There has been a volume of research that shows that unions make a difference in the workplace condition of workers but especially for women and minorities.  Since a large portion of the teaching force are women, it should be noted how unions not only elevate the status of women in the workplace but how unions allow educators to provide great places for children to learn.  

In their report, “The Union Advantage for Women” the Institute for Women’s Policy Research found that “among full-time workers ages 16 and older, women represented by labor unions earn an average of $212, or 30.9 percent, more per week than women in nonunion jobs.  Union women experience a smaller gender wage gap.  Women of all major racial and ethnic groups experience a union wage advantage.”    In their paper “What do Unions do for Women, Spalter-Roth, Collins, and Hartmann found that women who are unionized earn higher wages and longer job tenure when compared to their nonunionized peers.  Most important was that unions especially benefit minority women (and men) particularly people of color and Hispanics.  
The National Domestic Workers Alliance supported this finding that “union representation boosts Black women’s earnings and reduces gaps in earnings between Black women and other workers.”   

The two cities used in the AFT/BAT 2017 Survey (labeled North Syracuse (NS) and Solvey (S) ) were two schools districts that have a history of strong labor management, great relations with the community, and a supportive school environment.  Their data shows that there is a strong union advantage for educators.  EQWL participants in NS reported a significantly lower  (6.3%) of fair/poor health compared to the NIOSH QWL national sample (12.6%).  Furthermore, it was seen in several questions about stress and work.  When asked “The stress and disappointments involved in working at this school are not really worth it.” the NS and S samples had lower agreement levels than the public sample.  (S 41.9%, NS 40.4% versus the public sample 57.1%.) .  When asked “I think about transferring to another school” the NS and S samples, again, had lower agreement levels with this question  (public sample, 54.7% agree, vs. 43.3% S and 33.4% NS.).  Finally when asked  “I don't seem to have as much enthusiasm now as I did when I began this job” the public sample had close to a 15% jump over the NS and S sample (public sample, 74.9% agree, vs. 61.0% S and 53.8% NS.).  The strongest disagreement that “My school focuses on what is best for student learning when making important decisions” and “There is a great deal of cooperative effort among staff members” was seen between the public sample and the S sample.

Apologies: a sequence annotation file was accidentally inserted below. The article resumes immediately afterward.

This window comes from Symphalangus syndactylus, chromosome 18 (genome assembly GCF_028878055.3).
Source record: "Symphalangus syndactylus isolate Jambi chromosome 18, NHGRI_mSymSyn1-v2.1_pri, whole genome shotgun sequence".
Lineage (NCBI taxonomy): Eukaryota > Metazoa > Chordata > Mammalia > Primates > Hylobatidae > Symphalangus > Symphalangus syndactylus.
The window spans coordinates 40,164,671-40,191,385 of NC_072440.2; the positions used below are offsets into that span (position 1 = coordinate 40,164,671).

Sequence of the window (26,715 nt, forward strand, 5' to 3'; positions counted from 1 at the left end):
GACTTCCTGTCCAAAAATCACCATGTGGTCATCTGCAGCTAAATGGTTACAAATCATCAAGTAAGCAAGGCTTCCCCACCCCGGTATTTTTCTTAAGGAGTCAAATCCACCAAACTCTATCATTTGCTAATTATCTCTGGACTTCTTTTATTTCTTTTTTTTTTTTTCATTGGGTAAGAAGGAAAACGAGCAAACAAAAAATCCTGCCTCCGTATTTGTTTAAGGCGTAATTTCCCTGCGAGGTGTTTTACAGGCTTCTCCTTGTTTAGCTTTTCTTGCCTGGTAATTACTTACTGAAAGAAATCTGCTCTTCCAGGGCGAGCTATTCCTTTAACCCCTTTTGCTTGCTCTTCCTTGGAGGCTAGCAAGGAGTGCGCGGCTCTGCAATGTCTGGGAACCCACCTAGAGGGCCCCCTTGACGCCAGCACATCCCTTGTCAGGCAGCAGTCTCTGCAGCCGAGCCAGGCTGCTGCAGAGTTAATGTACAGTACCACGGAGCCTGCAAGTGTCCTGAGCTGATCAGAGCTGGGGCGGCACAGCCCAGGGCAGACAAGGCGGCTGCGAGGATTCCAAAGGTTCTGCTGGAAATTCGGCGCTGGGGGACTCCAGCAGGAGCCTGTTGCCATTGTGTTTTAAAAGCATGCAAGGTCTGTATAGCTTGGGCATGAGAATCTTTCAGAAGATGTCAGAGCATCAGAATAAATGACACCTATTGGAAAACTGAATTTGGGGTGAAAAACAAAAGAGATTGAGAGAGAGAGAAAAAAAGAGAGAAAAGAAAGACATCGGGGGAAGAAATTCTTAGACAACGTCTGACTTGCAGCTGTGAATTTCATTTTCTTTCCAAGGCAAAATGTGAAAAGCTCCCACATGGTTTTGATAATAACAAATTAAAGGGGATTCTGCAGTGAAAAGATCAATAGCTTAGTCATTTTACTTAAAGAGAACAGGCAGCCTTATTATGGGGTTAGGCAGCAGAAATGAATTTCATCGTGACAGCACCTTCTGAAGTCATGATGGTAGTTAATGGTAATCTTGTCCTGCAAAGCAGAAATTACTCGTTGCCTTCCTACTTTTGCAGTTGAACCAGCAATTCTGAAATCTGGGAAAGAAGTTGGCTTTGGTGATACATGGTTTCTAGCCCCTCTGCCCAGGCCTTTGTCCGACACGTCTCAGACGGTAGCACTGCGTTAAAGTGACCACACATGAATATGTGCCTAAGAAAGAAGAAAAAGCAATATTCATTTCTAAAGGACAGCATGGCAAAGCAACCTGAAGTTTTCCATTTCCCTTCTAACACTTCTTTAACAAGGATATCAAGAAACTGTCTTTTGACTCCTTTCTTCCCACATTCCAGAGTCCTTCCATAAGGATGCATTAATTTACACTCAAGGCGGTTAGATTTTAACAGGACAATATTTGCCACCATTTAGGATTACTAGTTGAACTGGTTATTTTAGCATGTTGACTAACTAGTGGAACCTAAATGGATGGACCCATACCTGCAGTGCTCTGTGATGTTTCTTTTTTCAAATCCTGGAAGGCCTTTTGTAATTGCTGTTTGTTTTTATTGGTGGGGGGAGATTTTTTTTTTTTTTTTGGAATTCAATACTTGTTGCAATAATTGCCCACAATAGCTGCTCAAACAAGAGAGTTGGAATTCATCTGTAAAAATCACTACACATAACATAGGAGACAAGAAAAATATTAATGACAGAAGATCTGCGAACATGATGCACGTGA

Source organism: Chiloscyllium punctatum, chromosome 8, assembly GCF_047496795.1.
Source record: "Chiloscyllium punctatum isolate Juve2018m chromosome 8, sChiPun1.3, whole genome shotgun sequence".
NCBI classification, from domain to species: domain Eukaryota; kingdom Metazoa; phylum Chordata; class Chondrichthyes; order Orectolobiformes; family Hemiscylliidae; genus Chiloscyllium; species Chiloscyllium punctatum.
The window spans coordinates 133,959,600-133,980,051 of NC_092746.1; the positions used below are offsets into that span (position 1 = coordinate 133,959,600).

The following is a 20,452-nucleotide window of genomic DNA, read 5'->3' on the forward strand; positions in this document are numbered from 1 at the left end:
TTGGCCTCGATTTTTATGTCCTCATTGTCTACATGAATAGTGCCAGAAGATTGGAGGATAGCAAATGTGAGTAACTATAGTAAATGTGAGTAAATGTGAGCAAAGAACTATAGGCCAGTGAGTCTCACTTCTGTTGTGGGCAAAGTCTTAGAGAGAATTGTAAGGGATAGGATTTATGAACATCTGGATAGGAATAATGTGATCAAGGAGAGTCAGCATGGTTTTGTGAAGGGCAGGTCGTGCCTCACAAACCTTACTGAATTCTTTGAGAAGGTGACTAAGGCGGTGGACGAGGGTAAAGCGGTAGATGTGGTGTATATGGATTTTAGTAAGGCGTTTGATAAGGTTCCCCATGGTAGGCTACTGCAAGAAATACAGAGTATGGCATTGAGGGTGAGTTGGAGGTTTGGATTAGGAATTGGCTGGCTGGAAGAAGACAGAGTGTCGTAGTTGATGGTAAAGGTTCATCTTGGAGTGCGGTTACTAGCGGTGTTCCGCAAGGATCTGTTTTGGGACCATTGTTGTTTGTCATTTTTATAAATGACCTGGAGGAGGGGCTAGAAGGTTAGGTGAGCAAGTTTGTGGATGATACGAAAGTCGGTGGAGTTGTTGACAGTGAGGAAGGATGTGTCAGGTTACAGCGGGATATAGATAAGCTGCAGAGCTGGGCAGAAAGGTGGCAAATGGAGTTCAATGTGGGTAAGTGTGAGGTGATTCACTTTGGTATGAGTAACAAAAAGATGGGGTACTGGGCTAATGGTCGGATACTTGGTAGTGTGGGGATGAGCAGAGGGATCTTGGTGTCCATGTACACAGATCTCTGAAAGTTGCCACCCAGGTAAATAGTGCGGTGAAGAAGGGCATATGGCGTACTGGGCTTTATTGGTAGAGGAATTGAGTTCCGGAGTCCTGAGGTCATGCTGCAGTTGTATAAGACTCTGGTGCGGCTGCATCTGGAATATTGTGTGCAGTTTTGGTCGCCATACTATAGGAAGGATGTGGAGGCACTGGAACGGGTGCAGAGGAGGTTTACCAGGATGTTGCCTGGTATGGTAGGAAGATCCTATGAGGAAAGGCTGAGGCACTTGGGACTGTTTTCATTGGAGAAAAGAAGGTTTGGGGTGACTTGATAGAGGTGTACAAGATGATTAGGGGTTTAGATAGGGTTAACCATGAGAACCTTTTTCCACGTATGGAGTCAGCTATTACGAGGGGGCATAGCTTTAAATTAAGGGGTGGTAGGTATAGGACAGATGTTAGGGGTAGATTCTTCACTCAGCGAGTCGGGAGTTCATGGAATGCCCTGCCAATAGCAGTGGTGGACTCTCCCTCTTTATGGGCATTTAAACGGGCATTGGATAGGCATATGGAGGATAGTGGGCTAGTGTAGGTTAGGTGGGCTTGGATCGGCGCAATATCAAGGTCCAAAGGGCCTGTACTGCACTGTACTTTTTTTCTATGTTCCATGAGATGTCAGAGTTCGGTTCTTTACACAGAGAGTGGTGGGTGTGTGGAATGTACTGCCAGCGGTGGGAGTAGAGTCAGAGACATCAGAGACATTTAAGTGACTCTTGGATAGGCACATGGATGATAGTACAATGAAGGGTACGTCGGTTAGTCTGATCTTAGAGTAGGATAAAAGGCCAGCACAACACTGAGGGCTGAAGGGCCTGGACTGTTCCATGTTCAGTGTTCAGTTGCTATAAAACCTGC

Finally,  the public sample reported higher percentages than the NS and S samples when asked
1) it was “somewhat hard” or “very hard” to “take time off during your work to take care of personal or family matters” (public sample 36.3% vs. the other three samples, 13.2%-29.2%).
2) their work was often or always stressful (public sample 81.4%, vs. S 58.4% and NS 69.2%).
3) it was somewhat or very likely that they would “seek employment outside the field of education within the next year” (public sample, 37.2% agree, vs. 24.2% S and 11.3% NS.)

The above work shows  that when you compare the public sample with the NS and S samples (who have strong labor management and supportive workplace conditions) educators are reporting to be healthier, less likely to leave the profession, and more enthusiastic about their work.


When we draw the bottom line, it certainly is this:  The environment that we create for educators IS the environment that we create for our children.  For the last two decades, America’s educators have been under assault - No Child Left Behind, Race to the Top, Arne Duncan, John King, and now Betsy DeVos.  Unlike the private sector, teachers don’t have a direct “boss” that they can hold accountable.  Educators are accountable to the public that they serve.  The public, in turn, relies on the local, state, and the federal government to support their schools (both economically and in policy).  What America’s teachers have been saying for a LONG time is SUPPORT US so that we can support the children in front of us.  Educators are demanding that politicians protect us from billionaires and reform models that seek to destroy public education. Educators are poised to vote out lawmakers who support an education agenda that seeks to create unhealthy environments for our children.  The time is now - Support America’s educators, support the children in our care and support the communities we serve.  

You can follow Marla on twitter at @marla_kilfoyle
You can follow BATs on twitter at @BadassTeachersA